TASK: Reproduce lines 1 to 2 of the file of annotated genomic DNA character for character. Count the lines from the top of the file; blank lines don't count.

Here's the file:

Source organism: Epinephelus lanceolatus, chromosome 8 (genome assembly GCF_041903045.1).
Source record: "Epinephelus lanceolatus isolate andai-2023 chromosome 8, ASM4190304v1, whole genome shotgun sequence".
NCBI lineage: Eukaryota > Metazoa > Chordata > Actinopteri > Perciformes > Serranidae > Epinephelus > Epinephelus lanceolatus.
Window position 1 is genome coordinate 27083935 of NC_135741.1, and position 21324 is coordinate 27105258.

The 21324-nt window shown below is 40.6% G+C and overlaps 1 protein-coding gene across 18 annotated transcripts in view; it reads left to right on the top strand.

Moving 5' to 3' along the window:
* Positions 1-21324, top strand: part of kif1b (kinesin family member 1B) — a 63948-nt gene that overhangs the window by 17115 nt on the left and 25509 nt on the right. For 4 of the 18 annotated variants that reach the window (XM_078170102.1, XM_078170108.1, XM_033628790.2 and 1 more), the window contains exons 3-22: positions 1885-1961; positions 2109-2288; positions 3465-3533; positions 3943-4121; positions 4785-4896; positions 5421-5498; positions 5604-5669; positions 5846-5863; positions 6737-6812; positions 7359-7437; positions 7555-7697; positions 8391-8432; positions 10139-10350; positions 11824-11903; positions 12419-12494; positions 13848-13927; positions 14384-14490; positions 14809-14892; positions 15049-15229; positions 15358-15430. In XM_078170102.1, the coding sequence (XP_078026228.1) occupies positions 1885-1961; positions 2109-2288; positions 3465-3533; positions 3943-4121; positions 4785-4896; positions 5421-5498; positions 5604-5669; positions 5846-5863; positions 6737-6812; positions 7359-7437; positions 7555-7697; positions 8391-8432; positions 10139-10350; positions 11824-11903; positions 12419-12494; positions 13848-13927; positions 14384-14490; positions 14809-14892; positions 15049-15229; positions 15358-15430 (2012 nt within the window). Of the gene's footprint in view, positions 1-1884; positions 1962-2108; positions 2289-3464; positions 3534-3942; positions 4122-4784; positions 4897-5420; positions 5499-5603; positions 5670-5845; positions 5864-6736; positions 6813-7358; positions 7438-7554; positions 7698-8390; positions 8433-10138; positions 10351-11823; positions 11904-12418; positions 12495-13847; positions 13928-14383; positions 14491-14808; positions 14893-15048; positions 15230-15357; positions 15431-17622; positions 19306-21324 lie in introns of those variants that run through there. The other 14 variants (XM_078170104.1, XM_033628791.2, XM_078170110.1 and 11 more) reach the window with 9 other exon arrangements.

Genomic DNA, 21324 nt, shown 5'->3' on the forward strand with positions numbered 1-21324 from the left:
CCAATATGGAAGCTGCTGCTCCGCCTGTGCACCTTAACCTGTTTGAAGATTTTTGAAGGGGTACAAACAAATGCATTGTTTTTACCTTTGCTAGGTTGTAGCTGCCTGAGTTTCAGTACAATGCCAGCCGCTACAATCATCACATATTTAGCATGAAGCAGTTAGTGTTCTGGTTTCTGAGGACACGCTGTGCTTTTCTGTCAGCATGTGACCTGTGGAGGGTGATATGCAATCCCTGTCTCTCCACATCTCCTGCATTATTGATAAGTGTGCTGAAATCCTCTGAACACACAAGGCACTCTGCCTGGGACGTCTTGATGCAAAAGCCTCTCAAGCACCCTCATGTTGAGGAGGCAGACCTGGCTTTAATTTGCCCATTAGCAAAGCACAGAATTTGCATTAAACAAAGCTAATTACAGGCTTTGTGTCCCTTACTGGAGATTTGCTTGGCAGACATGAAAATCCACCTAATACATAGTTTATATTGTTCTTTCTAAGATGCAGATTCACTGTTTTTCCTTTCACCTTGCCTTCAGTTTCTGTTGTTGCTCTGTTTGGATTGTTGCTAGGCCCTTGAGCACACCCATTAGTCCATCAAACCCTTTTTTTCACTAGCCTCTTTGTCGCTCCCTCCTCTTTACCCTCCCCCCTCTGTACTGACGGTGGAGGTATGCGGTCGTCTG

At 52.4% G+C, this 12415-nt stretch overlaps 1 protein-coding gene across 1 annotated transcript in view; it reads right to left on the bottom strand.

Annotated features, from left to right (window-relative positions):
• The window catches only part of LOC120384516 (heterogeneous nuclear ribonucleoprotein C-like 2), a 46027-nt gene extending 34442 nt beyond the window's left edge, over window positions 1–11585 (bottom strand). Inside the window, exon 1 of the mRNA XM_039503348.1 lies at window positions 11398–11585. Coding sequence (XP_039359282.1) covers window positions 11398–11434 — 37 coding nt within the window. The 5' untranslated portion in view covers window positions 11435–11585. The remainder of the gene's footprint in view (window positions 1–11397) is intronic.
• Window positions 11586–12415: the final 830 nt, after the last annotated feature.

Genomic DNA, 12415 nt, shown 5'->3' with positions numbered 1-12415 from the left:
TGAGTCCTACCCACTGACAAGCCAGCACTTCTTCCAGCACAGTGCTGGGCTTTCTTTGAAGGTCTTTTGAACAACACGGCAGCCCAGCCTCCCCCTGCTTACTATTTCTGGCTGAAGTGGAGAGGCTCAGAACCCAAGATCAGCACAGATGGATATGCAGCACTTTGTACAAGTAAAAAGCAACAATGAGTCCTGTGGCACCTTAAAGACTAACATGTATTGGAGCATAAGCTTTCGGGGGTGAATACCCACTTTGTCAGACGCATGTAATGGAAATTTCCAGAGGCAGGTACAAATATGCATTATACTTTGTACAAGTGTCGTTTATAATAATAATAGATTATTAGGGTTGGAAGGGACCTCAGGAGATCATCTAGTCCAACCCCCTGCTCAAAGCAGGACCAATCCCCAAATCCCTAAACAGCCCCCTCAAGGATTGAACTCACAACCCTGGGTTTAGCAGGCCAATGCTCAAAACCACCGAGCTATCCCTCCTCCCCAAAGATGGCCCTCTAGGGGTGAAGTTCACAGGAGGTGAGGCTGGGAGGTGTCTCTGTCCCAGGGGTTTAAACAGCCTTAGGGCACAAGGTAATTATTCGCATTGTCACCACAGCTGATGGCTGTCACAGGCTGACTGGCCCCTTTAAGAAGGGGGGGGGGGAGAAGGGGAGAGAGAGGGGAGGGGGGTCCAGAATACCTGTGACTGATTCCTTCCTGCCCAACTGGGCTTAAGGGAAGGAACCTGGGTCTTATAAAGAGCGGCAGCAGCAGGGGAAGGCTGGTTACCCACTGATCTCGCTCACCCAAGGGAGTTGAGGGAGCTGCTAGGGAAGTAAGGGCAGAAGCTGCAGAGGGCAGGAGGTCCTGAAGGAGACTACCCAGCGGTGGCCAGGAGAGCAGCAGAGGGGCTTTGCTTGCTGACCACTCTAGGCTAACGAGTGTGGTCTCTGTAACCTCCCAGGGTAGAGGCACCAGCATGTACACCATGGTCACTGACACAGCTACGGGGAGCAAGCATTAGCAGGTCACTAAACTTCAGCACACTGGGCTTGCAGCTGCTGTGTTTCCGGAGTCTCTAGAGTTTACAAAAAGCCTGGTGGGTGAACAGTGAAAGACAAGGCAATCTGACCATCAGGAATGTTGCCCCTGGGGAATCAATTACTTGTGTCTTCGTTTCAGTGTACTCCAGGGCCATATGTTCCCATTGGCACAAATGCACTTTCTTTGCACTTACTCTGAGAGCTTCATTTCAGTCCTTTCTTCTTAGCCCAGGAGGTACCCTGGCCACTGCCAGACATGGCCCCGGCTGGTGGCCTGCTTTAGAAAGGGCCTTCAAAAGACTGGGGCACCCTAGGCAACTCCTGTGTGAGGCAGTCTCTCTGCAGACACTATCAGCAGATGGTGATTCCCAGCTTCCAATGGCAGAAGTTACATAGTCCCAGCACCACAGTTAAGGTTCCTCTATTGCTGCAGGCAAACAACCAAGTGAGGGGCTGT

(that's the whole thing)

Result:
Source organism: Epinephelus lanceolatus, chromosome 8 (genome assembly GCF_041903045.1).
Source record: "Epinephelus lanceolatus isolate andai-2023 chromosome 8, ASM4190304v1, whole genome shotgun sequence".